After a long needed break we’re finally back and pleased to kick start the New Year. Prior to the break we asked the other students outside of our course to give us their thoughts on “what is curating” at the London Met ‘Christmas cracker’, and following that theme we’ll be looking into Duchamp and his eccentric ways within the curatorial field, along with a recap on our findings from the Christmas event. You’ll see us explore this theme event further, as 2014 has the realisation of two exhibitions. “A Sense of Things” is currently showing at the Zabludowwicz Collection till the 26th January, six of our colleagues along with seven Goldsmith students have taken this curatorial endeavour together – and we’ll be interested to hear their thoughts on the process of creating an exhibition. March will see the rest of our group exhibiting in the Cass bank space, more on that to come… So! 2014 here we come!
At the beginning of this blog we started with the question: should artists produce art, should writers write, and should curators curate? These are three separate roles, three points that seem to keep each in check, but what if three were one? This is an interesting topic that seems to centre on the “Artist/Curator phenomenon” – bringing a revision on art history and some of its prominent Avant-Garde. Marcel Duchamp curiously seemed to have left his imprint almost everywhere in our art world – and for us curators, two exhibitions this artist lent a hand in standout: “International Exposition of Surrealism”, 1938 and “The First Papers on Surrealism”, 1942. However lets not delve into this section of Duchamp’s history.
It came to my attention that many of Duchamp’s activates could be attributed to the contemporary curator, and be seen as a possible forerunner – but more interestingly if Duchamp is now revisited in this light, what things could be revealed from his development into an artist/curator? So we know that part of the Duchampian legend centres largely over his Large Glass piece, and if we examine the dates (1912-1923) of this piece’s inception and the artist’s supposed exit from the traditional “artist” role (1912), this bring us to an interesting point in Duchamp’s life. You could view this as Duchamp’s entrance into the virtual, with the Large Glass piece being an experimental project for his interests in display.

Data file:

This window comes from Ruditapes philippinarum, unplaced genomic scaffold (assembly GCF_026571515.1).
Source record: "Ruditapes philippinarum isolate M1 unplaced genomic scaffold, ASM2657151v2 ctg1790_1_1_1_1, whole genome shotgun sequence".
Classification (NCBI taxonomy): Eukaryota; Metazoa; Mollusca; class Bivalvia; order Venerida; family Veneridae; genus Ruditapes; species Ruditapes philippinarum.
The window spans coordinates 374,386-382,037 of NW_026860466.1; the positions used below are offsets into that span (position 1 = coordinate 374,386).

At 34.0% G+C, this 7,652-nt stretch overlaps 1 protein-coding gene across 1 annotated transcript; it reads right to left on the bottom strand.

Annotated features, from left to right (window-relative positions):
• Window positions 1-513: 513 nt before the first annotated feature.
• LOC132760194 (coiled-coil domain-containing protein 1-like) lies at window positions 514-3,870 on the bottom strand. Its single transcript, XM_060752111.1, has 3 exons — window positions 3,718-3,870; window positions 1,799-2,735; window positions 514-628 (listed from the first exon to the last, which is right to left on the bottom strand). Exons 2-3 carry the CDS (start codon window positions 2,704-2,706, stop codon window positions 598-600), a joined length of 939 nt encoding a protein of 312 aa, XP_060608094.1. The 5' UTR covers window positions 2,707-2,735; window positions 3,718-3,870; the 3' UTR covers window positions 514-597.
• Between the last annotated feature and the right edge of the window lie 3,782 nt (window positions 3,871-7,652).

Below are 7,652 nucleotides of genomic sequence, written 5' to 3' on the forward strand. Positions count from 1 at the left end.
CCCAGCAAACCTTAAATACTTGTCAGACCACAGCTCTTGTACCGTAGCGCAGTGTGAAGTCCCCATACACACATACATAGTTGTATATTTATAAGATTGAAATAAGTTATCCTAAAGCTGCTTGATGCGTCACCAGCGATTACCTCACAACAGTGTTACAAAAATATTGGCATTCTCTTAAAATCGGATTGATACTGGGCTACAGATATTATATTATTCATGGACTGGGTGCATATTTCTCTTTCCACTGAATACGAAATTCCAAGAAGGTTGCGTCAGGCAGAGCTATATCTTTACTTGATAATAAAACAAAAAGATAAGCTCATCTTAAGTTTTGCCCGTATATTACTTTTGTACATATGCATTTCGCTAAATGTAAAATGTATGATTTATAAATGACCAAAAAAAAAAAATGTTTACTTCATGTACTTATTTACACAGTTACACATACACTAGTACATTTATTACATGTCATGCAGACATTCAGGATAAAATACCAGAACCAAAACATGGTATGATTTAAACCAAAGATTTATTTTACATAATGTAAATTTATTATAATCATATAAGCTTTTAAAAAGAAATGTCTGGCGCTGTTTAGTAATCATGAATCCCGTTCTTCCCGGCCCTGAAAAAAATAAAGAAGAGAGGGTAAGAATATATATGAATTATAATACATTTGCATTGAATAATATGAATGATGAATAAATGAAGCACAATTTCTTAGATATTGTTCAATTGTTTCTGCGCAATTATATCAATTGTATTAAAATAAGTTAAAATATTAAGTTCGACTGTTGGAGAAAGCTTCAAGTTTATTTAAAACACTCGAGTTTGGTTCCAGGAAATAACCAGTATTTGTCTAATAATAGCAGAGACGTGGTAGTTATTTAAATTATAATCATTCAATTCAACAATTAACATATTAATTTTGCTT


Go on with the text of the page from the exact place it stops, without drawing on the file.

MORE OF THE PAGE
The Duchampian myth always seems confused, a testament to its success, and when it comes to the Large Glass its origins seem scattered. Some have argued that it began when Duchamp stayed briefly with the artist Apollinaire, others when he travelled to Germany, or when he saw the performance Impressions d’Afrique (which was largely on presentation). While all three have been examined and can be seen as adding to the inspiration of the Large Glass, if we look at this performance which Duchamp watched and the fact that he himself thought painting had reached its potential (hence his exit from the traditional artist role), we can speculate that the display of objects became a interest to him – something that becomes more pronounced towards the end of his life with his Portable Museum pieces.
If we take a look at the Large Glass and see the processes, which Duchamp took while he was making this piece, we can see that two compositions (the Bride machine and Bachelor machines) have several elements that we instantly recognise. There’s a car manifold as part of the “Bride”, and there is also his Chocolate Grinder (a piece that Duchamp reproduced and examined extensively) standing in for one of the “Bachelors.” Was he collecting objects to display for this piece?
Another interesting aspect about Duchamp during this time with the Large Glass was how he became heavily involved with the study of the fourth dimension (a theoretical window into time), which leaves us with something to think about when turning our attention to Duchamp’s final Valise, The White Box (the Portable Museum), whose content contained his note on this study with several early notes on the Large Glass.
Duchamp presents an interesting case to the curatorial field. He came before any formal recognition of the title “curator” – however his actions can be juxtaposed against our contemporary practices and affect our understanding of what is acceptable for a curator. Leaving us searching for the beginning of Duchamp’s transformation into an artist/curator and what could this still reveals to us.